We were excited but not sure,” is principal Thamsanqa Msomi’s diplomatic explanation of the emotions felt by Slangspruit Primary School when expat Carolyn Burns arrived out of the blue, offering help.
“We had hope, but also reservations about what was realistic. We wondered: did she have an agenda?” While their caution is understandable, forming partnerships with outside contributors is a route even the government recognises as necessary for schools like Slangspruit to succeed, because the deficit of skills and resources for most South African schools is simply so great.
Msomi comes across as a quiet realist. His no-fee school, which sits on a dusty slope surrounded by a sea of ramshackle houses, serves 980 children, all fed by the government feeding scheme. He’s been there since 1995 because, he says, he wants to make a difference, and clearly he and his staff are doing just that. The school has a feeling of order and endeavour, and in the office, a notice board is covered with inspirational sayings and advice. Nevertheless, their task is huge, with minimal infrastructure and no obvious source of funding. “We don’t have any fundraising events,” he said. “The community is still learning about that. It’s not that easy to raise money.”
Enter Burns, a woman with a mission. Burns is South African ex-pat, who spent many years in Canada before feeling the pull to come home and make a difference. She and Msomi met with teachers and tried to prioritise what the school needed most. The list was daunting—they had no computers, no hall and no library — but they had a vision. “We wanted the pupils not to feel discarded or thrown away,” said Msomi. “We wanted them to be at the same level as children at a Model C school and know about the Internet. We wanted to bring light here.”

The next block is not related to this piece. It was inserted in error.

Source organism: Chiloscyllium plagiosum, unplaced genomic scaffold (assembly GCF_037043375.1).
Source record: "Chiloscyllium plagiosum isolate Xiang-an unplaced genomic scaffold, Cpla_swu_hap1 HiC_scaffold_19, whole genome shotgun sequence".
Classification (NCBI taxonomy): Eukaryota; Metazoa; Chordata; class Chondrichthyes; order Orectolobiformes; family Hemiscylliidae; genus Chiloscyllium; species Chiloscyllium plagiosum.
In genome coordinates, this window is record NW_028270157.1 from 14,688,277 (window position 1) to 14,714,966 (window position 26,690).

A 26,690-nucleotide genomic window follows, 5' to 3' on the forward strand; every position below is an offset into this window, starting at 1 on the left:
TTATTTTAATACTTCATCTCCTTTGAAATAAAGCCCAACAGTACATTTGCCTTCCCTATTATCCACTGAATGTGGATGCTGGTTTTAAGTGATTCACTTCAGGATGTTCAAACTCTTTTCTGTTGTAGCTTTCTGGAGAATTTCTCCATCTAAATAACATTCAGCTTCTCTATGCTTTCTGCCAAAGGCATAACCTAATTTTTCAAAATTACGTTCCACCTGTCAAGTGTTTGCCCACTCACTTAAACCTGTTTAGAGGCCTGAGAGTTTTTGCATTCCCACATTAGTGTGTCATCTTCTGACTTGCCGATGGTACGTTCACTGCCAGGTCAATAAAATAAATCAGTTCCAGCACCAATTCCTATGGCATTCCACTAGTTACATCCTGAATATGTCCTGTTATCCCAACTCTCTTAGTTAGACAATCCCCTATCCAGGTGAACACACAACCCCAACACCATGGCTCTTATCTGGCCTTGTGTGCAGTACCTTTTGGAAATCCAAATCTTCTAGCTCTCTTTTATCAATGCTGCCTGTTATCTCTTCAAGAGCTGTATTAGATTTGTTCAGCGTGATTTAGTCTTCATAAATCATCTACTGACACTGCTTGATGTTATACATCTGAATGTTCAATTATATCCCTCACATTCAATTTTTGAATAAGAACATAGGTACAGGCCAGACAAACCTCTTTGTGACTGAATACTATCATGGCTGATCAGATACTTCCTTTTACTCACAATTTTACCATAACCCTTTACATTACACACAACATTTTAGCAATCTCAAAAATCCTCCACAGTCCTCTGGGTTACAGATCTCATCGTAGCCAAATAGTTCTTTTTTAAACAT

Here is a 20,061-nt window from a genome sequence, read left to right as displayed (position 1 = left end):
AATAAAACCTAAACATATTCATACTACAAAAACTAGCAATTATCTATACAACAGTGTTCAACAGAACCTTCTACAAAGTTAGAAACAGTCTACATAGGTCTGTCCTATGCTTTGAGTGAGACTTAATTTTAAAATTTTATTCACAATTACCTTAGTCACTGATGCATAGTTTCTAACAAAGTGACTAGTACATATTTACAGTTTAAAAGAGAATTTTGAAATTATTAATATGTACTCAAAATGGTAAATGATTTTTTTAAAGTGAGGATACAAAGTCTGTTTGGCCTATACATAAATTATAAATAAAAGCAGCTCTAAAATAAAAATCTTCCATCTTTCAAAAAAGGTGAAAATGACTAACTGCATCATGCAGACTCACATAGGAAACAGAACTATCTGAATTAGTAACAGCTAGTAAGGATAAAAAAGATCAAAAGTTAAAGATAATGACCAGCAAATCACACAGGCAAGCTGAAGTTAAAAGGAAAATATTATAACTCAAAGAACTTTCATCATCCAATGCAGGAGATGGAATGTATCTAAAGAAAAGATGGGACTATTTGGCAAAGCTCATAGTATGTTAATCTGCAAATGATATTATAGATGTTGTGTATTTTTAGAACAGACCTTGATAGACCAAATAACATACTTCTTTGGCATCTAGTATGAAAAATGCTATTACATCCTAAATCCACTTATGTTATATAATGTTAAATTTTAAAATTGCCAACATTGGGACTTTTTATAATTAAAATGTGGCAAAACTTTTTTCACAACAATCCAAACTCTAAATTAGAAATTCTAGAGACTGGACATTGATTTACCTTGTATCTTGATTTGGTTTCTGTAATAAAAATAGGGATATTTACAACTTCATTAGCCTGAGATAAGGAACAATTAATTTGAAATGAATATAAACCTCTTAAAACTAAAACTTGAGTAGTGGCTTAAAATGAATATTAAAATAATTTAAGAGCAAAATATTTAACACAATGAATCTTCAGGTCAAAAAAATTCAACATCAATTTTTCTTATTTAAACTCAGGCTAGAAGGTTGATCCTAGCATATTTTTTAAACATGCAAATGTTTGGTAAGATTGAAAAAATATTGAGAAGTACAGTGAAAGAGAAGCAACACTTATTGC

Burns set about finding money and people who could offer support in areas where it was needed. Last year, Burns also achieved a goal she’d been working towards for a few years, to build premises for a community centre and office for Ukulapha, the NGO she started to serve the residents of Slangspruit, that would be shared with the school. She’d been trying without success to obtain land from the municipality near the school and after Msomi offered space on the school property, she approached Container World to assist with providing this for her.
Container World took on the project, and was able to supply Ukulapha with a complex of MultiHouse® Containers, delivered and installed on-site. It now houses a library, office and computer centre. A scholarship scheme has also been established that sends the top two children, a boy and a girl, from the Slangspruit Grade 7 class each year to Alexandra High School. So far, eight children have benefited from this.
Container World is proud to have been a part of this wonderful initiative and we are very glad that we were able to assist the community of Slangspruit.